The audit report can be found on the Auditor General’s web-site at: www.auditor.illinois.gov.


Specific Management Audit Findings on the State’s Financial Reporting System

• Agencies reported using 263 different financial reporting systems.

• Agencies reported that only 16 percent of the systems are compliant with Generally Accepted Accounting Principles (GAAP).

• Half of the financial reporting systems in use at State agencies are more than 10 years old.

• Fifty-three percent of the financial reporting systems are not interrelated, which consequently requires manual intervention to convert data from one system so it    can be used in another.

• The total estimated cost of maintaining the systems in fiscal year 2010 was not determinable. Agencies provided cost estimates totaling $24 million, which covered only 56 percent of the systems.



Requirements to protect personal information are outlined in laws such as the Personal Information Protection Act (815 ILCS 530), Identity Protection Act (5 ILCS 179), and the federal Health Insurance Portability and Accountability Act (HIPAA).  The Auditor General’s audits have consistently identified weaknesses in the implementation of controls to protect confidential information at State agencies.  Examples of poor practices include:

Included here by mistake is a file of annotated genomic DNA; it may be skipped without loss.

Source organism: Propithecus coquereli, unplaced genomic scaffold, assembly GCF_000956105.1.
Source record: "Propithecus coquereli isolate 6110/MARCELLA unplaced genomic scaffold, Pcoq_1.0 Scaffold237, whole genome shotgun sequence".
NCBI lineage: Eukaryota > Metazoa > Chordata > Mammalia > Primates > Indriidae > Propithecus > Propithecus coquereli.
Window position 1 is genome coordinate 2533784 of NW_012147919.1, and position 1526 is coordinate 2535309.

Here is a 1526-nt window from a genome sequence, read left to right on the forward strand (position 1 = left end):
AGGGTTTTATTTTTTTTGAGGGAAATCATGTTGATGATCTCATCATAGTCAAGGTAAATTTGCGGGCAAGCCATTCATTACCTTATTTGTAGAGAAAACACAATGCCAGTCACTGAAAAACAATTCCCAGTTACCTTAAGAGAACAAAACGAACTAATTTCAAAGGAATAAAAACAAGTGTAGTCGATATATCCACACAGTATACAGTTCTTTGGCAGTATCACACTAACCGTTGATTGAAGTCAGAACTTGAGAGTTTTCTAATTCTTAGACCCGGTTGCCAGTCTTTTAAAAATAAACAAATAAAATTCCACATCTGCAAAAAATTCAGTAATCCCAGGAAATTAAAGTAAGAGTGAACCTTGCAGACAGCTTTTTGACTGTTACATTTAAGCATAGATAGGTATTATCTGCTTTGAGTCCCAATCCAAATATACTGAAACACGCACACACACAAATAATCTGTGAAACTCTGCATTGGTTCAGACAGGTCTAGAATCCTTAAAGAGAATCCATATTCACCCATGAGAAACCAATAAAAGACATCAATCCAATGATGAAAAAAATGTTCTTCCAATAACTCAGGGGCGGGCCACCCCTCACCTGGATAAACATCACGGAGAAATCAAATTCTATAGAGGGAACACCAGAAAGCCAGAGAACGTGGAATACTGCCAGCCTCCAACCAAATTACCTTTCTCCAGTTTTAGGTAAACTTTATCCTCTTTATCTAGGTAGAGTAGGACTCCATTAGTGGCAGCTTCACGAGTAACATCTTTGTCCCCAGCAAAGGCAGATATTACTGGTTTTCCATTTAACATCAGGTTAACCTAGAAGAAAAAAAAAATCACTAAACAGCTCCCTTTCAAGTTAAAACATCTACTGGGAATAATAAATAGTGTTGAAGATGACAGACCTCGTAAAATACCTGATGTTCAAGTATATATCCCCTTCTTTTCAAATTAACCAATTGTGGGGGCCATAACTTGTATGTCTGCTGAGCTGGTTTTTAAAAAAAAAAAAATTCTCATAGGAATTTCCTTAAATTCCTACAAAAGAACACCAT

• Sending unencrypted confidential information, such as Social Security Numbers or Protected Health Information (PHI), over the Internet.

• Transporting confidential information on laptops or storage devices without utilizing encryption.

• Improper storage or disposal of documents containing confidential information.

The Auditor General’s Office has been recommending that agencies perform a comprehensive risk assessment to identify all forms of confidential or personal information and ensure adequate security controls, including adequate physical and logical access restrictions, have been established to safeguard data and resources.

The first step in protecting confidential information is to identify where it currently exists, and then to review existing control procedures.  In response to a recent finding regarding the protection of confidential information, a State agency outlined the results of a risk assessment.  The agency embarked on a risk assessment of computers with the intent of reducing the likelihood of sensitive data leakage by eliminating or protecting sensitive data.  The assessment discovered and eliminated over 4.1 million social security numbers and over 63,000 credit card numbers from agency computers.

As outlined above, the results of the risk assessment clearly demonstrate the value of performing the exercise.  We will continue to recommend that all State agencies perform their own risk assessments.



Below are links to some resources that contain useful information regarding technical financial reporting issues, as well as general financial reporting information.  Some non-government sources may charge a fee for certain items.